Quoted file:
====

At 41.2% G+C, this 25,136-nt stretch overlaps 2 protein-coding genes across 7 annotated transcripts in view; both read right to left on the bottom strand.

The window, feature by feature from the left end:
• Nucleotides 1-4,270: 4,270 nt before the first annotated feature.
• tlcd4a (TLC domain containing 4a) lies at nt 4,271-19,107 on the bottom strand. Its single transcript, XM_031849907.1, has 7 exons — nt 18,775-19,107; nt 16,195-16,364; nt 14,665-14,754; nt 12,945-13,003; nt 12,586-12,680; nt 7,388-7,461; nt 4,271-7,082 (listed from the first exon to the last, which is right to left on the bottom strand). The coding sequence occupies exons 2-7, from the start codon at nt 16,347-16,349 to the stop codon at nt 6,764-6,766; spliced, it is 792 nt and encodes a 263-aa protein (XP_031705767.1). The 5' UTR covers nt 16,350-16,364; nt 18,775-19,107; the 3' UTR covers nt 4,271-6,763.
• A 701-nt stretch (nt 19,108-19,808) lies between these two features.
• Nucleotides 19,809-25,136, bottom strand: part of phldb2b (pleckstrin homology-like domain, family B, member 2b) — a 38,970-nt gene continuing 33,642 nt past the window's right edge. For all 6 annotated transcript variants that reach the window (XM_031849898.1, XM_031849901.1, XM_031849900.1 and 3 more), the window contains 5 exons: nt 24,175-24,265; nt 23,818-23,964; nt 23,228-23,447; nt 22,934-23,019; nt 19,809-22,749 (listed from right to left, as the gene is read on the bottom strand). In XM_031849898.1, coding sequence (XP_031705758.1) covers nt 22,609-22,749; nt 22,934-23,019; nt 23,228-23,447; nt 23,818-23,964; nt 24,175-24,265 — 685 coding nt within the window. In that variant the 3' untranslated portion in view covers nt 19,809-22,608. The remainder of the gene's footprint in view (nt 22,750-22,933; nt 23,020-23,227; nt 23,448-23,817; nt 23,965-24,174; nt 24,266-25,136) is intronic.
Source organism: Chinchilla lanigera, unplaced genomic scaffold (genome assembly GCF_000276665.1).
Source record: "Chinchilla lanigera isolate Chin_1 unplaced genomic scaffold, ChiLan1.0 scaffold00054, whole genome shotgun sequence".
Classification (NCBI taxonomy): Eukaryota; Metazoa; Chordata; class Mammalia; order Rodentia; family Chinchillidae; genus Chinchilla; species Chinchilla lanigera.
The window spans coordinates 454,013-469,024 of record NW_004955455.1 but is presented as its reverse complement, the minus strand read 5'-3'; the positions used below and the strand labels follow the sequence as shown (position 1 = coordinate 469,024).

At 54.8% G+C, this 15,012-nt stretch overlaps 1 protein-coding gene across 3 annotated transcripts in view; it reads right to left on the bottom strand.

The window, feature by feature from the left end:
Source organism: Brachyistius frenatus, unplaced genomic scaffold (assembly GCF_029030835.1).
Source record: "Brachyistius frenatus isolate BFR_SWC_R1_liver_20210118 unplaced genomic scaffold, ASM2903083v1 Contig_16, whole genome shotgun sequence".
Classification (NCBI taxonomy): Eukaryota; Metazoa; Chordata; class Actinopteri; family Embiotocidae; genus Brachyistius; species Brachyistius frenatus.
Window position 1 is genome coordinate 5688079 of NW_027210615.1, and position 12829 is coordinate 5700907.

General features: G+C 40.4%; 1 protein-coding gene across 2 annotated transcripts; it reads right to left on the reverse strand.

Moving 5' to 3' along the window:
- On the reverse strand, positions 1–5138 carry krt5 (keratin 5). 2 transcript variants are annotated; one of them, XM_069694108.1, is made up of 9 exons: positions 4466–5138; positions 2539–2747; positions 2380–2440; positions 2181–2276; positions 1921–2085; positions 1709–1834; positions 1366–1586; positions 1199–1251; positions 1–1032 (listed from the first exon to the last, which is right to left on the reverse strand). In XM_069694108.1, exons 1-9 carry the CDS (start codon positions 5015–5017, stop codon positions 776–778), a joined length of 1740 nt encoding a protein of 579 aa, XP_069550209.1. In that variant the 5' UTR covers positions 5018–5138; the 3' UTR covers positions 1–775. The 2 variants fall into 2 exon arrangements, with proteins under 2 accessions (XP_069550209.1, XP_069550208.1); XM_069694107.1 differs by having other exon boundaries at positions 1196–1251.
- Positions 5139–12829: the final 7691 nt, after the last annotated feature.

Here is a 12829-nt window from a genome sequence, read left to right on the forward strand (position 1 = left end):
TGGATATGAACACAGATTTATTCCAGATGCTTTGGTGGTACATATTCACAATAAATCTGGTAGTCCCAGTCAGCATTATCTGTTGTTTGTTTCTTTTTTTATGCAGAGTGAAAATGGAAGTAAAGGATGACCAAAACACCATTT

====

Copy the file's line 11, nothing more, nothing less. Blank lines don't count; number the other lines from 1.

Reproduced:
At 54.8% G+C, this 15,012-nt stretch overlaps 1 protein-coding gene across 3 annotated transcripts in view; it reads right to left on the bottom strand.